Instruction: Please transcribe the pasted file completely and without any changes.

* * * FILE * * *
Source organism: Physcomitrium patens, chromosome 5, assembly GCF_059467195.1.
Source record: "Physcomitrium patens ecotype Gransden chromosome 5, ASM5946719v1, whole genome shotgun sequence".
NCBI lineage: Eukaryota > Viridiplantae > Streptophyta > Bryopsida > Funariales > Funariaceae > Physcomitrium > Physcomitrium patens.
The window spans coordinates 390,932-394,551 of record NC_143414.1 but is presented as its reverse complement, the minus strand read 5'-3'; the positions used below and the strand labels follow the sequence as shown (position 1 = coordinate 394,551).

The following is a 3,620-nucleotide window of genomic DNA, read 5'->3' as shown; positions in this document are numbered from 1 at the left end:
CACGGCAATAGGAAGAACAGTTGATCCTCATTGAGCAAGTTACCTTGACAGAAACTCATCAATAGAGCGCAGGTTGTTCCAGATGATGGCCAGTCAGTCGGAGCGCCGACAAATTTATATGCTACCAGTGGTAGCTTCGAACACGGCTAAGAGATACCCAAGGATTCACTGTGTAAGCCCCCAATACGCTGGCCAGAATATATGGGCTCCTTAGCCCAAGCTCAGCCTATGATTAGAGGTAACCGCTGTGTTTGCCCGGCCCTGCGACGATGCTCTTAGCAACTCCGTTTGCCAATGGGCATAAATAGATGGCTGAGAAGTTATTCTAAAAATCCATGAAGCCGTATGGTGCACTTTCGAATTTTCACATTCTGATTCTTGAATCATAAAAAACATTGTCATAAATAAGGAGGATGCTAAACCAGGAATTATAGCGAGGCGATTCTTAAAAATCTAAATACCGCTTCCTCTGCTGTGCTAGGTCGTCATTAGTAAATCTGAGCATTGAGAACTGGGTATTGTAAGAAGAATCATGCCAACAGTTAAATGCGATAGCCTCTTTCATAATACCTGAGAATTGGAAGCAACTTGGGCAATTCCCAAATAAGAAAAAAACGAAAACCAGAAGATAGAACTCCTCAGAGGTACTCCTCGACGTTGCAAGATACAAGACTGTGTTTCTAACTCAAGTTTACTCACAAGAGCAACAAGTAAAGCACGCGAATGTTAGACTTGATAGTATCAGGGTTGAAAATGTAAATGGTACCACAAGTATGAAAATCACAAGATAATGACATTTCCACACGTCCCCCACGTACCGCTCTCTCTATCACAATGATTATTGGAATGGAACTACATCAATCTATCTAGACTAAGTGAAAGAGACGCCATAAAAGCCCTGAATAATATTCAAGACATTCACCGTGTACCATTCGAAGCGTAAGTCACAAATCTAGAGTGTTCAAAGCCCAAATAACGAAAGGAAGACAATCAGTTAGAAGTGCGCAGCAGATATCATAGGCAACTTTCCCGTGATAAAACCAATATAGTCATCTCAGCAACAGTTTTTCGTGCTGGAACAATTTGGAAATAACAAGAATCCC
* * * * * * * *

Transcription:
Source organism: Physcomitrium patens, chromosome 5, assembly GCF_059467195.1.
Source record: "Physcomitrium patens ecotype Gransden chromosome 5, ASM5946719v1, whole genome shotgun sequence".
NCBI lineage: Eukaryota > Viridiplantae > Streptophyta > Bryopsida > Funariales > Funariaceae > Physcomitrium > Physcomitrium patens.
The window spans coordinates 390,932-394,551 of record NC_143414.1 but is presented as its reverse complement, the minus strand read 5'-3'; the positions used below and the strand labels follow the sequence as shown (position 1 = coordinate 394,551).

The following is a 3,620-nucleotide window of genomic DNA, read 5'->3' as shown; positions in this document are numbered from 1 at the left end:
CACGGCAATAGGAAGAACAGTTGATCCTCATTGAGCAAGTTACCTTGACAGAAACTCATCAATAGAGCGCAGGTTGTTCCAGATGATGGCCAGTCAGTCGGAGCGCCGACAAATTTATATGCTACCAGTGGTAGCTTCGAACACGGCTAAGAGATACCCAAGGATTCACTGTGTAAGCCCCCAATACGCTGGCCAGAATATATGGGCTCCTTAGCCCAAGCTCAGCCTATGATTAGAGGTAACCGCTGTGTTTGCCCGGCCCTGCGACGATGCTCTTAGCAACTCCGTTTGCCAATGGGCATAAATAGATGGCTGAGAAGTTATTCTAAAAATCCATGAAGCCGTATGGTGCACTTTCGAATTTTCACATTCTGATTCTTGAATCATAAAAAACATTGTCATAAATAAGGAGGATGCTAAACCAGGAATTATAGCGAGGCGATTCTTAAAAATCTAAATACCGCTTCCTCTGCTGTGCTAGGTCGTCATTAGTAAATCTGAGCATTGAGAACTGGGTATTGTAAGAAGAATCATGCCAACAGTTAAATGCGATAGCCTCTTTCATAATACCTGAGAATTGGAAGCAACTTGGGCAATTCCCAAATAAGAAAAAAACGAAAACCAGAAGATAGAACTCCTCAGAGGTACTCCTCGACGTTGCAAGATACAAGACTGTGTTTCTAACTCAAGTTTACTCACAAGAGCAACAAGTAAAGCACGCGAATGTTAGACTTGATAGTATCAGGGTTGAAAATGTAAATGGTACCACAAGTATGAAAATCACAAGATAATGACATTTCCACACGTCCCCCACGTACCGCTCTCTCTATCACAATGATTATTGGAATGGAACTACATCAATCTATCTAGACTAAGTGAAAGAGACGCCATAAAAGCCCTGAATAATATTCAAGACATTCACCGTGTACCATTCGAAGCGTAAGTCACAAATCTAGAGTGTTCAAAGCCCAAATAACGAAAGGAAGACAATCAGTTAGAAGTGCGCAGCAGATATCATAGGCAACTTTCCCGTGATAAAACCAATATAGTCATCTCAGCAACAGTTTTTCGTGCTGGAACAATTTGGAAATAACAAGAATCCC